Effect Of Raloxifene After Tamoxifen On Breast And Endometrial Cancer Growth

Heather Jones, MD

University of Pennsylvania Cancer
Ultima Vez Modificado: 15 de mayo del 2001

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Presenter: Ruth M. O'Regan
Affiliation: Northwestern University, Chicago, IL

Background:

    After the completion of 5 years of tamoxifen therapy, breast cancer patients are still at risk for osteoporosis and breast cancer recurrence. Raloxifene (RAL) is a selective estrogen receptor modulator, approved for the prevention of osteoporosis in postmenopausal women. RAL appears to have antiestrogenic effects on the breast and is not associated with thickening of the endometrium. Currently, there is no clinical data on the effects of RAL on breast and endometrium following treatment with tamoxifen (TAM). This is an animal model study that evaluates the use of RAL after TAM.

Materials and Methods:

      This study examined the effects of RAL in 3 breast cancer (BC) models grown in athymic mice (AM):

    1. A TAM-sensitive model (MCF7);
    2. A TAM-resistant model, which has been exposed to short-term (ST) TAM for 1 year (MCF7TAMST) and is stimulated by TAM and estrogen (E2);
    3. A second TAM-resistant model, which has been exposed to long-term (LT) TAM for greater than 5 years (MCF7TAMLT) and is stimulated by TAM but inhibited by E2.
      • Additionally, they examined RAL in 2 endometrial cancer (EC) AM models: a TAM-naïve model (ECC-1) and a TAM-exposed model (EnCa101TAM), which has been exposed to TAM for greater than 5 years.
      • In all cases, AM were bitransplanted with BC on one side and EC on the other and treated with TAM 0.5mg, RAL 0.5mg or 1.5mg daily by mouth, with and without postmenopausal levels of E2

Results:

    In the TAM sensitive model
    Neither TAM nor RAL significantly stimulated growth of the MCF7 (TAM-sensitive) BC tumors or EC tumors in the (TAM-naïve) ECC-1 model.

    In the short-term TAM resistant model
    In the MCF7TAMST (short-term TAM-resistant) BC tumors postmenopausal levels of E2 significantly stimulated growth; although both RAL and TAM, with and without E2, stimulated MCF7TAMST tumor growth, there was no significant difference between the antiestrogens (AE).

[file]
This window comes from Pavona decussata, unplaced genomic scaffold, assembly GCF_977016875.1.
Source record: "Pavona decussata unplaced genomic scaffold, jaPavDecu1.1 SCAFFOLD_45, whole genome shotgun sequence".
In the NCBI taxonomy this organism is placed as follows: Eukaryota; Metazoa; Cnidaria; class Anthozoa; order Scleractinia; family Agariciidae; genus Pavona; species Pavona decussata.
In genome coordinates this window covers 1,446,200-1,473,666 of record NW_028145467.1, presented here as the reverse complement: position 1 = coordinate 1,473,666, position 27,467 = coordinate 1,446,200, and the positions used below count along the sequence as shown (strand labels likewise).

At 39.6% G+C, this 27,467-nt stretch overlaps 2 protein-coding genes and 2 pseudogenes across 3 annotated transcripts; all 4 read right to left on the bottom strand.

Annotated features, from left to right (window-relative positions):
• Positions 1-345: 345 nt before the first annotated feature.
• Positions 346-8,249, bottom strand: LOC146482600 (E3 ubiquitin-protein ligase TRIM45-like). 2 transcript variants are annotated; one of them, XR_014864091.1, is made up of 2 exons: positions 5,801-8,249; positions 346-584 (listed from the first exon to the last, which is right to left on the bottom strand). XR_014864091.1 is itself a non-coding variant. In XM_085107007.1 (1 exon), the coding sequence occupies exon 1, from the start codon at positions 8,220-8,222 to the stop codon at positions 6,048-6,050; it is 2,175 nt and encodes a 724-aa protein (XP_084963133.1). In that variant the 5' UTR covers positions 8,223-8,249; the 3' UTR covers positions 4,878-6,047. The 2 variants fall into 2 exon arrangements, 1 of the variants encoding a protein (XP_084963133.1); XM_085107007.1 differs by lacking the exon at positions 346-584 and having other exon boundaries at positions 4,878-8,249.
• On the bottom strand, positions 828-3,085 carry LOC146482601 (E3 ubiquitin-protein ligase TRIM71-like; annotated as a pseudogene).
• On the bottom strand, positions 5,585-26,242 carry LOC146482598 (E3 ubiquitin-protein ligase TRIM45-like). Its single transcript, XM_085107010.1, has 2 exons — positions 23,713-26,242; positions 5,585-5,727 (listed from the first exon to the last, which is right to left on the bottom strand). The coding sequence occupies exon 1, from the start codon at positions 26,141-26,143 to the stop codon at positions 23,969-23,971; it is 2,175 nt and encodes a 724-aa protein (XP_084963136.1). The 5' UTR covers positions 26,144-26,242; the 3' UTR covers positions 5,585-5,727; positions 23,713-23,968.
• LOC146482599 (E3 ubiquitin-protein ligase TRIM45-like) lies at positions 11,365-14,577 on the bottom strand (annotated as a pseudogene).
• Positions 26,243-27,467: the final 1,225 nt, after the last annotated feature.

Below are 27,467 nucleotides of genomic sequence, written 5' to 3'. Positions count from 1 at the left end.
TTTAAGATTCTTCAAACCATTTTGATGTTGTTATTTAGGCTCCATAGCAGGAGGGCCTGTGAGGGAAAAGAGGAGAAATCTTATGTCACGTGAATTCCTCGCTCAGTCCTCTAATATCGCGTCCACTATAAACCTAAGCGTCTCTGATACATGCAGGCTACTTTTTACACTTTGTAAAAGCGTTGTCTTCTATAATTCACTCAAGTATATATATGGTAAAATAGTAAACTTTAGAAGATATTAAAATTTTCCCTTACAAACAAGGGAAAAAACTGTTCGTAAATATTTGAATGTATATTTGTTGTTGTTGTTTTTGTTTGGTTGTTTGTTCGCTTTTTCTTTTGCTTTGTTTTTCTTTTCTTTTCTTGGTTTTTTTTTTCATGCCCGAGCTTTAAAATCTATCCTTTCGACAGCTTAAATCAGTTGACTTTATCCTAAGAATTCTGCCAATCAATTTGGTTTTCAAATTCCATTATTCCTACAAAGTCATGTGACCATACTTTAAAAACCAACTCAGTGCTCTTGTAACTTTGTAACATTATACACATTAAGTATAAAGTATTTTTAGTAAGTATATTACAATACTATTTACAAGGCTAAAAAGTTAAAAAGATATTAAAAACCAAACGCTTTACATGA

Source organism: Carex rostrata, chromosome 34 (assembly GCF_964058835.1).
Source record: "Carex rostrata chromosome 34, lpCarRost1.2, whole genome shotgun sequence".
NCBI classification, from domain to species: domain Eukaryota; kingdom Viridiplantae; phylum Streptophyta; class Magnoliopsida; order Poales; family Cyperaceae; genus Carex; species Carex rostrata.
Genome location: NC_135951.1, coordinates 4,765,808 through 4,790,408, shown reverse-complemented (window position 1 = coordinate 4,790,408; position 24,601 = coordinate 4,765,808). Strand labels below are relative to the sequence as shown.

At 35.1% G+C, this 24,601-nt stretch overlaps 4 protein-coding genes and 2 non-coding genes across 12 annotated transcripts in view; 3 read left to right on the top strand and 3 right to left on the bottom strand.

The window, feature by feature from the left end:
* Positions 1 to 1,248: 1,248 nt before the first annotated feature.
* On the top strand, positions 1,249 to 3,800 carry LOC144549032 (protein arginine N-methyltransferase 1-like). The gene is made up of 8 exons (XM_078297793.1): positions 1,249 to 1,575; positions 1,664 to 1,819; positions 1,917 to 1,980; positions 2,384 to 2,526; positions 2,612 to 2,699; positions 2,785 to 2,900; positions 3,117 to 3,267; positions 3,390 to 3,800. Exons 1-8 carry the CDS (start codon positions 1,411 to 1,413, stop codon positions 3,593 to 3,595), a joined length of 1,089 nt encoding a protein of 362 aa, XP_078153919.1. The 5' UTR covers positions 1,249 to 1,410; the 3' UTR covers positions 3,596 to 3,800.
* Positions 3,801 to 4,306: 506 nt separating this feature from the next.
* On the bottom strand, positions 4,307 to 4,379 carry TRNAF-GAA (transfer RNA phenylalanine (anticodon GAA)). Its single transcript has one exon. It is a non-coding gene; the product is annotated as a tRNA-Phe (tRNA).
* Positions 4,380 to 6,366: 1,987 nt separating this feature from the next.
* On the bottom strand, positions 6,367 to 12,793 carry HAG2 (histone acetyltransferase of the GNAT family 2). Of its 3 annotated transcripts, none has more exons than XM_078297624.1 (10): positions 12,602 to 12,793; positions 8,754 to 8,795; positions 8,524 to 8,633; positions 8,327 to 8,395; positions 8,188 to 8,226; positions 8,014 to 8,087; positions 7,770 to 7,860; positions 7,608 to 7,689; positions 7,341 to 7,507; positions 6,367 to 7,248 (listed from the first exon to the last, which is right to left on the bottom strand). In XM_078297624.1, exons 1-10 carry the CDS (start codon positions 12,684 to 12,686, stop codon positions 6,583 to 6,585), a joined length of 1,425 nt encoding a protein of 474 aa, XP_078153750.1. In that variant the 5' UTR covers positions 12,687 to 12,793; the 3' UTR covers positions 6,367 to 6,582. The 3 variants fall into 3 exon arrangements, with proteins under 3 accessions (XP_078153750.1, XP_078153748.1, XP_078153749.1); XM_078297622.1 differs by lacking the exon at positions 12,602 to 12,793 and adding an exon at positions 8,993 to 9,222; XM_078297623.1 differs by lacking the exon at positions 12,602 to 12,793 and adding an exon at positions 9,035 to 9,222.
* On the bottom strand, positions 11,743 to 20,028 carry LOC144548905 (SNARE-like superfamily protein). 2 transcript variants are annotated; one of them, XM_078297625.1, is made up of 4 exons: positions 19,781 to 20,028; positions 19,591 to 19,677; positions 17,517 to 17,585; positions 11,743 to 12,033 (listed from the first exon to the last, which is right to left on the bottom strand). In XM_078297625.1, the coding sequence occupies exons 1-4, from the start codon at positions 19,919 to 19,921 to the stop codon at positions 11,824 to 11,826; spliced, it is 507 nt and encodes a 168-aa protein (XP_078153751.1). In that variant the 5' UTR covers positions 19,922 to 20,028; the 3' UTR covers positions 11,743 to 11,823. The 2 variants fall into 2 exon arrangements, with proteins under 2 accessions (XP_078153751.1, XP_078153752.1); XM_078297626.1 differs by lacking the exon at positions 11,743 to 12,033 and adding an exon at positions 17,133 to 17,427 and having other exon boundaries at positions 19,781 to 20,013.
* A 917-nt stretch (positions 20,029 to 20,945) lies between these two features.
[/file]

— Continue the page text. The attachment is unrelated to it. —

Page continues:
In the long-term TAM resistant model
    In the MCF7TAMLT (long-term TAM-resistant) BC model, there was no significant difference between TAM or RAL, in combination with E2 on tumor growth. Both E2 and the AE significantly stimulated growth of the EnCa101TAM (TAM-exposed) EC tumors, but there was no significant difference in the effects of TAM alone and RAL alone, or TAM with E2 and RAL with E2 on tumor growth.

Authors' Conclusions

    These results suggest that if RAL is used for osteoporosis prevention after 5 years of TAM, it could result in the growth of occult breast cancer or endometrial cancer. The two agents TAM and RAL appears cross-resistant in the TAM- resistant breast cancer model, supporting the clinical finding that it is not of value in the treatment of advanced TAM-refractory breast cancer.

Clinical/Scientific Implications:

    This study highlights the cross-resistance that occurs with tamoxifen and raloxifene, two agents that are similar in structure. Thus, patients resistant to tamoxifen should be offered placement on the appropriate clinical trial evaluating aromatase inhibitors.

ASCO Abstract 95

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OncoLink ASCO 2001 coverage is provided by an unrestricted educational grant from Amgen

English
News
Three Medications Beneficial in Breast Cancer Prevention

Apr 24, 2014 - Three medications -- the selective estrogen receptor modulators tamoxifen and raloxifene, and tibolone, a drug not approved in the United States but used in many other countries to treat menopausal symptoms -- may reduce the risk for primary breast cancer. However, the three drugs are variously associated with an increased risk of thromboembolic events, endometrial cancer or stroke, according to a study published online Sept. 15 in the Annals of Internal Medicine.



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